National News

Free higher education debate continues


In October 2015 the Fees Must Fall student movement engaged in protest action at universities across South Africa, putting forward a number of demands. The protest started at the University of the Witwatersrand (Wits) when students began protesting against a 10.5% increase in university tuition fees.

The movement spread to other universities as students demanded a 0% increase in fees and free education, and raised other issues such as the outsourcing of workers at universities. At UP students peacefully protested on UP’s Hatfield campus. The protests came to an end after students from UP, Wits, Tshwane University of Technology, and the University of Johannesburg marched to the Union Buildings on 23 October 2015, where President Jacob Zuma was expected to address students. While the President ultimately did not address the students protesting at the Union Buildings, he addressed the nation on national television and announced that there would be a 0% increase in university tuition fees for 2016.

Read more: Free higher education debate continues

Universities face fee crisis


On 26 August News24 published an article titled “16 SA universities in ‘financial distress’ named”. The article named 16 out of 26 public universities in the country that are facing financial distress for 2017/18. The universities were named by Dr Blade Nzimande, while answering a parliamentary question posed by Belinda Bozzoli, a shadow minister for DA.

Dr Nzimande explained that the combined deficit of all 16 universities is estimated at R3.97 billion should a 0% increase in fees be implemented. The universities are ranked in order of deficit size beginning with the largest:

Read more: Universities face fee crisis

Anti-Racism Week at a glance


Anti-Racism Week, launched by the Anti- Racism Network of South Africa (ARNSA), took place from 14-21 March. Many institutions across the country acted in response to this.

UP began to tackle racism through its “Re A Bua programme”, which included an anti-racism pledge that students and staff were encouraged to sign. The campaign aims “to build a solid foundation on which to increase inclusivity and social cohesion within the institution”, according to the Department of Human Capital and Transformation.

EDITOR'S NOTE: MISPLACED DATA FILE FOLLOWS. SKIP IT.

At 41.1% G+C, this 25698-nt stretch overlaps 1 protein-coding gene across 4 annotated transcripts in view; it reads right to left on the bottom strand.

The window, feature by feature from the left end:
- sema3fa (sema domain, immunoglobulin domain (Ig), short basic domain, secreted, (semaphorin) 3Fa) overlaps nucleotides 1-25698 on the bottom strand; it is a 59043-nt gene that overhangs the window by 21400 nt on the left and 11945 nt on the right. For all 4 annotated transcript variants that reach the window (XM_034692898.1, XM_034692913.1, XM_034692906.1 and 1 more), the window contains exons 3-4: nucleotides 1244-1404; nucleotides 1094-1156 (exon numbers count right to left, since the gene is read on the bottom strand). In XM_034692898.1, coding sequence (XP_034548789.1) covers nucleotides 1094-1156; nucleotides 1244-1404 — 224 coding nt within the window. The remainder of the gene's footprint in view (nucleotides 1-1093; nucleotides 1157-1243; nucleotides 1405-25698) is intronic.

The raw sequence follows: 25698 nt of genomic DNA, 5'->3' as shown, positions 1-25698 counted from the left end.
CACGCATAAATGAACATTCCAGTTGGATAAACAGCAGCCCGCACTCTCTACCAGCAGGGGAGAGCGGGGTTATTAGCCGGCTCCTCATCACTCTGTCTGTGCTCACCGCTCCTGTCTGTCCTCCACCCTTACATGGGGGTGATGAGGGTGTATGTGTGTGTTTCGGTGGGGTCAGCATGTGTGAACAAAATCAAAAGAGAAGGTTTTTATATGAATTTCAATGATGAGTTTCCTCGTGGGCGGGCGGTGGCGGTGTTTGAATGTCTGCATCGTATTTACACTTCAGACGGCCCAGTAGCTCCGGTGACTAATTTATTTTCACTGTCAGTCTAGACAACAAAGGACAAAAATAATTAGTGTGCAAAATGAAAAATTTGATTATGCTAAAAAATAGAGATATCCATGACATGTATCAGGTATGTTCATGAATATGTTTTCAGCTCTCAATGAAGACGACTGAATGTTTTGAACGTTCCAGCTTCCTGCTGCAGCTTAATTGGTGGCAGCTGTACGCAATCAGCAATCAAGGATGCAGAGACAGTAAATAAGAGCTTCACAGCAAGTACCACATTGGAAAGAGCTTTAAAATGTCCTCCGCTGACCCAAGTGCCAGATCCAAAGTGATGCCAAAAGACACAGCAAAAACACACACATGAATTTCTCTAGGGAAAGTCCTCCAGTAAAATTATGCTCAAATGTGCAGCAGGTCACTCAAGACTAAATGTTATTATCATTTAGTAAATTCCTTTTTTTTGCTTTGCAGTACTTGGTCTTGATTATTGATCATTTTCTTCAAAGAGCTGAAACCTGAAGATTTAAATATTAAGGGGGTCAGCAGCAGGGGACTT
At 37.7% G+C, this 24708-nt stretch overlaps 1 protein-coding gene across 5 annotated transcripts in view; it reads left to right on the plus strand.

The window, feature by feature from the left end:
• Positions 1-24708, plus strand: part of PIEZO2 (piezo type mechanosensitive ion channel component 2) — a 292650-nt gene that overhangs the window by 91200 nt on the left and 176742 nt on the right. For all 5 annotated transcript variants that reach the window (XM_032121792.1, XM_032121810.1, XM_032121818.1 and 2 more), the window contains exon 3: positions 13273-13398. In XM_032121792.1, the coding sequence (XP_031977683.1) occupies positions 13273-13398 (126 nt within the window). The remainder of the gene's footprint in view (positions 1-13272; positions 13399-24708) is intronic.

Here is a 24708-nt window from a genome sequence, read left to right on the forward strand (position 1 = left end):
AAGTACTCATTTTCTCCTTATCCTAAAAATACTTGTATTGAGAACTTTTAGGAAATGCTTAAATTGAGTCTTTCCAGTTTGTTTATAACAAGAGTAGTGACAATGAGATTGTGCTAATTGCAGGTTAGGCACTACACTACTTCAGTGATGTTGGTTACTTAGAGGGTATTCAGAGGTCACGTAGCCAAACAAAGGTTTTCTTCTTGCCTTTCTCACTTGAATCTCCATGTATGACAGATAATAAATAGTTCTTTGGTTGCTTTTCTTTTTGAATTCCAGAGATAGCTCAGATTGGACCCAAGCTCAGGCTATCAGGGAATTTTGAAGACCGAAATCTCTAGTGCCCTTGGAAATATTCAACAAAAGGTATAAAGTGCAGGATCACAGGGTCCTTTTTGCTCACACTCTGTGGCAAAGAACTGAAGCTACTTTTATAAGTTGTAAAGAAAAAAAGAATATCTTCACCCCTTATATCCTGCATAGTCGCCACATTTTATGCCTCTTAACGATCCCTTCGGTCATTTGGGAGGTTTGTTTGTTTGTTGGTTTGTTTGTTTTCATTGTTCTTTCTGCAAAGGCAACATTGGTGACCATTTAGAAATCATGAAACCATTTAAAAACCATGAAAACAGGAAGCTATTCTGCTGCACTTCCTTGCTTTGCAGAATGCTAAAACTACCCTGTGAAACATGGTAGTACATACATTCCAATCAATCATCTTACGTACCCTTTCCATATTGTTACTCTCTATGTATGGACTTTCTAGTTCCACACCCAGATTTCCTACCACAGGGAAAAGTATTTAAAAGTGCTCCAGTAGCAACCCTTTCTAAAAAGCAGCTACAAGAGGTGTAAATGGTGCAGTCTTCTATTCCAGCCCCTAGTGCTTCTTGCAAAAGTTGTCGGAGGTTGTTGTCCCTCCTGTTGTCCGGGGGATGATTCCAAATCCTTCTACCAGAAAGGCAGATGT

Read more: Anti-Racism Week at a glance

Failed impeachment bid saves Zuma again


President Jacob Zuma survived another attempt on his political life as the DA led motion to impeach him on 5 April failed.

Out of the 376 votes cast in the National Assembly, 233 of them were not in favour of the motion of impeachment – keeping the president in power – while 143 votes were cast in favour of the motion.

DA leader Mmusi Maimane anticipated the strength of the ruling party in protecting the president, saying, “Today is an historic day. It will be recorded that ANC members chose to defend a crooked, broken president instead of the Constitution and the rule of law. Today will signal once and for all that the ANC has lost its way, and there is no way back.” Fellow opposition leaders backed the motion, with IFP MP Narend Singh telling MP’s, “Saying ‘no’ to this motion will be morally unconscionable. Do the right thing. If you choose not to, then cry the beloved country.” EFF leader Julius Malema implored ANC MP’s to vote in favour of the motion, saying, “Stop thinking through your stomachs, use your brain to think.”

Read more: Failed impeachment bid saves Zuma again

#FeesMustFall: success for students


On 26 October students met at the Amphitheatre and decided to occupy the Client Service Centre (CSC). It was announced in the CSC that UPrising had updated the original memorandum, handed to Vice- Chancellor Prof. Cheryl de la Rey, on Wednesday 21 October, and that they had added more demands to it.

After several hours, Prof. De la Rey announced that she would sign off in agreement with the updated memorandum, which led to cheers from students.

This comes in light of the peaceful protests last week that took place on Hatfield campus. UP students joined a mass student march on Friday 23 October to the Union Buildings, which was part of a protest related to the #FeesMustFall campaign which contested the increase of university fees across the country. The march was attended by over 15 000 people from various universities, including the Tshwane University of Technology, the University of the Witwatersrand, the University of Johannesburg and UP.

Read more: #FeesMustFall: success for students

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